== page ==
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Hong Kong 'falling behind' on innovation

City ranked seventh overall in Global Competitiveness Index, but higher education and support for R&D were identified as weak areas

PUBLISHED : Thursday, 05 September, 2013, 12:00am
UPDATED : Thursday, 05 September, 2013, 3:22am

Hong Kong must improve innovation and higher education if it is to enhance its global competitiveness, the Geneva-based World Economic Forum warned yesterday.

The non-profit foundation issued the advice in its annual Global Competitiveness Index report, which found that although Hong Kong moved up two places to rank seventh among 148 economies in overall competitiveness, in terms of innovation and business sophistication it was left languishing in 19th spot - trailing both Qatar and Singapore.

The index was formulated by combining 12 categories of 114 indicators, which measure the economies' institutional quality, infrastructure, health, education, market efficiency and innovation. The figures were obtained either from a survey of 13,638 executives around the world or international organisations.

Switzerland, Singapore and Finland remained the top three in terms of overall competitiveness. Mainland China was 29th.

Hong Kong topped the world in terms of infrastructure and financial-market development, with the report praising the "outstanding quality of its facilities across all modes of transportation", the "high level of efficiency, trustworthiness and stability" of the financial system, and the "dynamism and efficiency of the goods and labour market".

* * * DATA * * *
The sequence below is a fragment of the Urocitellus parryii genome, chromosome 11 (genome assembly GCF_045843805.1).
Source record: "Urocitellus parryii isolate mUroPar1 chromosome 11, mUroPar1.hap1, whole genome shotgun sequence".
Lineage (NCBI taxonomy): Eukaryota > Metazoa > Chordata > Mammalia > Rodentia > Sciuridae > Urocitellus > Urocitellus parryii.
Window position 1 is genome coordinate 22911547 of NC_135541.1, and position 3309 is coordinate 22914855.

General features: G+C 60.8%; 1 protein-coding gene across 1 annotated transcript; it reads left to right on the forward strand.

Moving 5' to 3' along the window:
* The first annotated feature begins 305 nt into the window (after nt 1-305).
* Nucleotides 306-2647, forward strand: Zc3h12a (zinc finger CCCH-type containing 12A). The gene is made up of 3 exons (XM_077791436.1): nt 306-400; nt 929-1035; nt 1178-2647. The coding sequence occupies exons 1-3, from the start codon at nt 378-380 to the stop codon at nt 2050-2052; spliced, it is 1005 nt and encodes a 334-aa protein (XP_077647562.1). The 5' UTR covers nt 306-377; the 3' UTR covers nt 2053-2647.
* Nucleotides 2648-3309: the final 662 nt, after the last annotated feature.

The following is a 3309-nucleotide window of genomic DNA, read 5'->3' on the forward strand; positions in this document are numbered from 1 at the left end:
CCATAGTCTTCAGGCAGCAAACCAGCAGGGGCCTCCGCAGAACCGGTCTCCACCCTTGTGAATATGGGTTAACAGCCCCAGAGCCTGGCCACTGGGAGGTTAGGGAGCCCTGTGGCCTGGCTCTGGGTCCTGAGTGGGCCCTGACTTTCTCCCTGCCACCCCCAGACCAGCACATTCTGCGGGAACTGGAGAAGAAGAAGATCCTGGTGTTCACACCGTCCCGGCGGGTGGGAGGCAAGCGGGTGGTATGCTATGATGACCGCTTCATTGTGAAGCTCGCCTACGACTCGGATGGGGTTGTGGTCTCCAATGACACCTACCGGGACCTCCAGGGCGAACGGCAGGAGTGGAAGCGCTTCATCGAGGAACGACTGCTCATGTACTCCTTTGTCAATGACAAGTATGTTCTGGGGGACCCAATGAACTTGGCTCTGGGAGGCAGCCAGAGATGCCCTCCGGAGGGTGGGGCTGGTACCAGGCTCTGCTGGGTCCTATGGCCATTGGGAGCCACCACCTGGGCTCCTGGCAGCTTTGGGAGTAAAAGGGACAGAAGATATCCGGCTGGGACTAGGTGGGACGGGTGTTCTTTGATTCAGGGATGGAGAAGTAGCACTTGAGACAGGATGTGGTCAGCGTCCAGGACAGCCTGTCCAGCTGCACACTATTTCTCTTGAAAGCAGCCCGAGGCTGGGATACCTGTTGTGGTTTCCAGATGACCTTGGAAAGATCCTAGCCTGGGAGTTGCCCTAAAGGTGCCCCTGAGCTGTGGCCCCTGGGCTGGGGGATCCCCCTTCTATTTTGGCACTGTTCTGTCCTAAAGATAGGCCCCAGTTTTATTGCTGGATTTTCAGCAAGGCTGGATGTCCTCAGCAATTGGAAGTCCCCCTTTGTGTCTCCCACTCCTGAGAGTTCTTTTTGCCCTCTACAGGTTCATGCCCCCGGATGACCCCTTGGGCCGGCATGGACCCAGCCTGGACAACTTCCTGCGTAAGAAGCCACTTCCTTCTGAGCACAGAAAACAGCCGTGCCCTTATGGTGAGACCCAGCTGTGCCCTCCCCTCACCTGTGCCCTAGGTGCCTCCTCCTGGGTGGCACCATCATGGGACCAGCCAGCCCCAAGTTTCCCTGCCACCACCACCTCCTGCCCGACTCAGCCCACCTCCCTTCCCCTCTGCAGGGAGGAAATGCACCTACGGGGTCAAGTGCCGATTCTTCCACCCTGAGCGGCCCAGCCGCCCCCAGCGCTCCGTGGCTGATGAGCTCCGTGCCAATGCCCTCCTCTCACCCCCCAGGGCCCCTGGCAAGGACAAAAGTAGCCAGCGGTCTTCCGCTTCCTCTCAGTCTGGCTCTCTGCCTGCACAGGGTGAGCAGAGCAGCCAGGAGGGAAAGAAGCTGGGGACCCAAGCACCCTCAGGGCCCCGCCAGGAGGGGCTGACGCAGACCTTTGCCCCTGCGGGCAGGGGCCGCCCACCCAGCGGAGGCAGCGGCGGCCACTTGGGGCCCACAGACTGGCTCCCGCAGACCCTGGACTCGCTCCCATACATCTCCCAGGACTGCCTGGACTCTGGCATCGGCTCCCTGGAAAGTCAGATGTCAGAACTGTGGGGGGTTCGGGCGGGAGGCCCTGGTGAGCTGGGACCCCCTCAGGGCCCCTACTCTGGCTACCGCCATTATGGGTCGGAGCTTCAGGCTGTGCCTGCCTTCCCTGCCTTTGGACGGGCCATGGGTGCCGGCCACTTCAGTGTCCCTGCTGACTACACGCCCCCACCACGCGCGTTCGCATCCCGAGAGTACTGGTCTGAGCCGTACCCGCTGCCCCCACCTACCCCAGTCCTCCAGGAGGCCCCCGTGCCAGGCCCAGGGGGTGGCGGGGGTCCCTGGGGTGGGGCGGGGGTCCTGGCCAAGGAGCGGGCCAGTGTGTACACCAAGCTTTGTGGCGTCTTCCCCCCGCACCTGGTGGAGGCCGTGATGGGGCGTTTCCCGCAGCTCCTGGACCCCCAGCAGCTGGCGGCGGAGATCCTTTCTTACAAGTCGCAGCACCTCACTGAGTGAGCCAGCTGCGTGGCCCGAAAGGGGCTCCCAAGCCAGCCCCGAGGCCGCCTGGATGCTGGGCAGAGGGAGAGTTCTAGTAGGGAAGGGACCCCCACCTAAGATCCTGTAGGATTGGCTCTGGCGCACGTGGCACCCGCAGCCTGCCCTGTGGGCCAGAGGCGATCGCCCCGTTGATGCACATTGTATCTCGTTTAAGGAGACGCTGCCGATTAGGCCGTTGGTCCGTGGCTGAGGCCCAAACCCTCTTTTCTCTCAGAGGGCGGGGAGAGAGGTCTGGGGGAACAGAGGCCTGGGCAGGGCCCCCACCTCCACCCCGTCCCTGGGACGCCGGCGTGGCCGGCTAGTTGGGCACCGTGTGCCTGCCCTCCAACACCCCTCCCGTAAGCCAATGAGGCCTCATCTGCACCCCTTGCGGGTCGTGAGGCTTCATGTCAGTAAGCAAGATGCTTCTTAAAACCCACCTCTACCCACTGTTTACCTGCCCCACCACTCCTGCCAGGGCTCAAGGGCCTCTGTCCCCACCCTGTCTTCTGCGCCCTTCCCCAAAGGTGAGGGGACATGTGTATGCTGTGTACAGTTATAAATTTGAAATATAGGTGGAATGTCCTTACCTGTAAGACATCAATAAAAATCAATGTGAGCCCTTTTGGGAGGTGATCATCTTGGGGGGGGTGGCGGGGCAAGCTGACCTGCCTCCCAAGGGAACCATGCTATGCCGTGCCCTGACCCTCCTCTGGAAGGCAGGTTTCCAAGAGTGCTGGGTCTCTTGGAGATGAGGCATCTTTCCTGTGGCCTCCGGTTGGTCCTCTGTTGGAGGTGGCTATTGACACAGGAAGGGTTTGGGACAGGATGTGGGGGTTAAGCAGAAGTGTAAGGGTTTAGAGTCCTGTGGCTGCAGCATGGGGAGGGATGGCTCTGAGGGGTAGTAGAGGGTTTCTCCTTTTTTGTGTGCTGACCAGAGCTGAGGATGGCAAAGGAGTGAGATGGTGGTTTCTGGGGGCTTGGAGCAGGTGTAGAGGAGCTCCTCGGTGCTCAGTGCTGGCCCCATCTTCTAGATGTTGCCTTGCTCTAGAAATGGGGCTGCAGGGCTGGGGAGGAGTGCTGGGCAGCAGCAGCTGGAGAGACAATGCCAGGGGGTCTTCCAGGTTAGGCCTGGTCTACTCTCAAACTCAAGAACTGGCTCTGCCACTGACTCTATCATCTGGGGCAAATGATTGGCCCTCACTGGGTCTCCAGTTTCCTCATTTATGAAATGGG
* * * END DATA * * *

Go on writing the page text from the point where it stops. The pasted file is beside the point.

But in terms of education and innovation, Hong Kong trailed behind major economies in the region. Hong Kong ranked 23rd in innovation, up three places from last year - but still behind Singapore (9th) and Taiwan (8th). It ranked 22nd in terms of higher education and training, a category in which Singapore ranked second and Taiwan 11th.

"In order to enhance its competitiveness, Hong Kong must improve on higher education and innovation. In the latter category, the quality of research institutions and the limited availability of scientists and engineers remain the two key issues to be addressed," the report says.

Economist David Wong Yau-kar, the chairman of the Business and Professionals Federation think tank, said the ranking reflected the urgent need for a broad strategy to encourage technological innovation.

"Korea, Singapore and Taiwan were successful because they have a grand policy back-up and government investment."

A spokeswoman for the government's Innovation and Technology Commission said it had been "adopting a multi-pronged approach in promoting research and development as well as technology transfer", with HK$314.9 million in research funding provided to five government R&D centres in 2012-13.

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